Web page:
Sister Chrysostom Moynahan was a pioneer in bringing health care services to Birmingham and to Alabama. She served as administrator of Birmingham's early hospital, St. Vincent's, from 1900-1918. In that capacity, she supervised nursing care; organized the medical staff and its residency program; managed finances; recruited personnel; raised funds; handled the hospital's relations with government, business, and the religious groups in the city; and developed programs to provide the hospital's services to those who could not pay.
She was the first registered nurse licensed in the State of Alabama, receiving License #1 on March 10, 1916. Realizing the need for skilled personnel to assist the group of nursing Sisters, she founded St. Vincent's School of Nursing, the first nursing school in the State of Alabama, and she served as director of the school during her tenure in Birmingham.
She organized the Ladies of Charity in Birmingham to extend the ministry of the Daughters of Charity in providing aid and relief to the city's poor.
In 1918, she was called to lead a band of nursing Sisters and lay nurses to Italy to serve the U.S. war effort during the first World War. This group, the Loyola Unit, was the only group of its kind to serve abroad in the War, and Sister Chrysostom was decorated by both the Italian and United States governments for her bravery and service to the military.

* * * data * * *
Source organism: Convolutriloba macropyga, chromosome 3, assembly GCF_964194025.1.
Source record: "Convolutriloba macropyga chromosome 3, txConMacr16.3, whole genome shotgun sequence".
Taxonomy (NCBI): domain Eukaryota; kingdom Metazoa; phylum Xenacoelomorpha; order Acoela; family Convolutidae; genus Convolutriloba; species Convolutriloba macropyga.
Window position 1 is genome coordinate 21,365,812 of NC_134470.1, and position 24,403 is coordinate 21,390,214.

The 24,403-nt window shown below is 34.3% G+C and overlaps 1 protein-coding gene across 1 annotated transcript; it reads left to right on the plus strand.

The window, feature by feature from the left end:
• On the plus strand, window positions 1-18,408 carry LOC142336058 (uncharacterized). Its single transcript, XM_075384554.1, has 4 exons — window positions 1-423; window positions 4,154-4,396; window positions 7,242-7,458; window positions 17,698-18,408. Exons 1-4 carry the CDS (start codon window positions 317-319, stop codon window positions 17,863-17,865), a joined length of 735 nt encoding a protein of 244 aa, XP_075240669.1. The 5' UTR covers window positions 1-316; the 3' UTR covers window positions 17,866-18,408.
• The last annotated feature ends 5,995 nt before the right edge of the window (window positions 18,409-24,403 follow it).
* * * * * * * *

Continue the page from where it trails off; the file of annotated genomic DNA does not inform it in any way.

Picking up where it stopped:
She returned to the United States in 1919 and served as administrator of hospitals in St. Louis and St. Joe, Missouri. Her final assignment was to Mobile, Alabama, where she served as administrator of Providence Hospital through the financial woes of the Great Depression, but she maintained her commitment that the hospital treat anyone needing care, regardless of ability to pay.
Her life was dramatized for radio in a program about the Loyola Unit's service in World War I, and when her 50th year as a Daughter of Charity was celebrated, she received congratulations from the Pope, the President of the United States, and the Governor of Alabama, among others.
She was buried with military honors in a soldiers grave in Mobile's Catholic Cemetery.
Her spirit, her bravery, her dedication, and her accomplishments truly constitute a legendary personage in Alabama's state history.
Garrison, Greg. Daughters of Charity Proud of Christian Hospital. Birmingham News, 15 January 1988, 1H.
Libscomb, Oscar H. Sister Chrysostom Moynahan. Typescript of words spoken by the Most Reverend Oscar H. Lipscomb at the induction of Sister Chrysostom into the AWHOF. October 29, 1982.
Stallworth, Clarke. City Needed Hospital, Nuns Come to Aid. Birmingham News, 14 August 1983, 1B.
Traylor, Barbara. Sister Chrysostom MoynahanHealth Care Pioneer, Patriot, Humanitarian. A paper presented in nomination of Sister Chrysostom to the AWHOF. January 1981.
Alabama Women's Hall of Fame